EUREKA BOOKS (est. 1987)
426 2nd St. Eureka, CA 95501. Map It
(707) 444-9593
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New Arrivals

Cool Stuff from Serendipity

November 19th, 2013  |  by  |  published in Blog, Feature 3, New Arrivals, Serendipity

yumyum-smSince the story ran in the Tri-City Weekly, we’ve had a lot of requests about what we brought back from Serendipity Books, in Berkeley. I have to say, the interest caught us a bit unprepared. But we’re making an effort to pull some of the cool and interesting stuff out of boxes and to put it in the shop. Here’s the first bit: R. Crumb’s 1975 Yum Yum Book, a full-color graphic novel retelling of the Grimms fairy tale about the girl who kissed a frog that turned into a prince. The cheapest copies online are selling for $25. We just opened a box, still sealed from the printer after 38 years! and are selling them for just $12.48.


Booksigning: New Local History Books

February 7th, 2013  |  by  |  published in Events, Local Authors, New Arrivals

Logging Railroads by Katy Tahja and Eureka: Then and Now by Scott Brown

Logging Railroads by Katy Tahja and Eureka: Then and Now by Scott Brown

 

Be sure to drop by Eureka Books during March Arts Alive! (March 2, from 6 – 9 pm). We’re hosting two local authors who will be signing their new books, Katy Tahja’s Logging Railroads of Humboldt and Mendocino County and Scott Brown’s Eureka: Then and Now. As a side note, the Scott Brown who will be signing books is not the Scott Brown who owns Eureka Books (nor is he the former senator from Massachusetts).


USS Milwaukee Commemorative Plaque

November 18th, 2012  |  by  |  published in Feature 3, Humboldt County, New Arrivals

Commemorative Plaque of the USS Milwaukee

Commemorative Plaque of the USS Milwaukee

The Humboldt County Historical Society has just released a special limited edition plaque commemorating the wreck of the USS Milwaukee off the coast of Humboldt Bay in 1917. The event was a slow-motion disaster, bringing thousands of people to the beach to watch. The Milwaukee, a naval cruiser, had come to pull a submarine, the H-3, out of the sand, becoming stuck in the process. The submarine was freed from the shifting sands of the Samoa Peninsula, but the Milwaukee became permanently stuck and it broke in two during a storm. The Navy stripped the ship of everything salvageable. The decks were torn apart by the shop classes of Eureka and Arcata schools.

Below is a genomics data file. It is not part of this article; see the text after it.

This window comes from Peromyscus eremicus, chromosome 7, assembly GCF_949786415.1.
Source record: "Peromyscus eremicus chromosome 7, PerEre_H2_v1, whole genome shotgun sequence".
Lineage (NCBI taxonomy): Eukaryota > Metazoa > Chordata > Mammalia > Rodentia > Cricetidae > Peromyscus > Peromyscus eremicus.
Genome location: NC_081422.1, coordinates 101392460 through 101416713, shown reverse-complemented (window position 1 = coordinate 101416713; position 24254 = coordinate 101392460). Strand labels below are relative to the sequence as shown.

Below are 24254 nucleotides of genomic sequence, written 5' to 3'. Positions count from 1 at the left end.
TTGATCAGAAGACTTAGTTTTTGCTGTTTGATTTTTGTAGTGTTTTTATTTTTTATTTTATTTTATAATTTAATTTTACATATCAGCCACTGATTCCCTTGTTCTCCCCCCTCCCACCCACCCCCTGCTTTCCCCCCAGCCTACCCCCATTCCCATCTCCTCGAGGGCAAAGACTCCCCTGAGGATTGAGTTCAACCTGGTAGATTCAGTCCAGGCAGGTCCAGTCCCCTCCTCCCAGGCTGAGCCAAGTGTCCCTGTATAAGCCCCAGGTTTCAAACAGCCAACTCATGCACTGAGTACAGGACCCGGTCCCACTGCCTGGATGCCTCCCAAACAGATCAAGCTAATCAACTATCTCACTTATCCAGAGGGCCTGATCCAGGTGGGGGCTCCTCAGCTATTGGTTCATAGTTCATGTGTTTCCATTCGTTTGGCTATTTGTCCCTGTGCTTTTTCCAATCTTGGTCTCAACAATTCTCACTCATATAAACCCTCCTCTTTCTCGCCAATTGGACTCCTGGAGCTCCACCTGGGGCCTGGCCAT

Local naval historian Wallace Martin, author of Sail and Steam on the Northern California Coast, acquired pieces of the decking cut into thin rectangles, perhaps when he was enrolled in shop at Eureka High School a few years after the Milwaukee ran aground. He and his family carefully preserved these relics of Humboldt County history for more than 85 years. They were donated to the society to make these plaques as a fundraiser.

Each plaque includes a piece of the Milwaukee decking, attractively framed below a photograph of the wreck. An official historical society seal and signature marks these as authentic commemoratives. Only 100 were made.

The Milwaukee plaques are only available at Eureka Books and the historical society. $125


In Their Own Words: Humboldt County Veterans Share Their Memories of WWII

October 29th, 2012  |  by  |  published in Blog, Local Authors, New Arrivals

A new arrival at Eureka Books: a four-DVD set of interviews with Humboldt’s Greatest Generation.


The British Invasion, Harry Potter style

October 1st, 2011  |  by  |  published in Book Collecting, Books, New Arrivals

British editions of Harry Potter by J. K. Rowling

British editions of Harry Potter by J. K. Rowling

We are excited to present our newly acquired collection of British 1st edition Harry Potters in both the children’s and adult designs.  The books are unread and in fine condition.

Do you speak Latin?  We have a 1st edition Harrius Potter et Philosophi Lapis. Irish?  Come check out Harry Potter agus an Orcholch.  Welsh?  We have Harri Potter a Maen yr Athronydd.

If you speak English we have a lot to choose from.  All seven books plus The Tales of Beedle the Bard. Canadian 1st editions also available.

Accio Potter!


Just In: Collection of Watercolor Instruction Books

April 16th, 2010  |  by  |  published in New Arrivals

Art-instruction

We just acquired an 80+ book collection of watercolor instruction books. These are virtually like new and most retail from $25 to $30. We’ve priced them from $10 – $15.


For New Year’s – Vintage Cocktail Book Reprints

December 29th, 2009  |  by  |  published in New Arrivals

Cocktails

Our first shipment of this hard-to-find line of vintage cocktail book reprints sold out quickly at Christmas. We just got new copies in, and in time for New Year’s. These are very detailed facsimiles of rare cocktail books published from the 1860s to the 1940s, with new introductions by leading cocktailians. The publisher is a small outfit in New York. Amazon doesn’t sell these and you can’t get them at Borders or Barnes & Noble. Score one for the scrappy independent bookseller!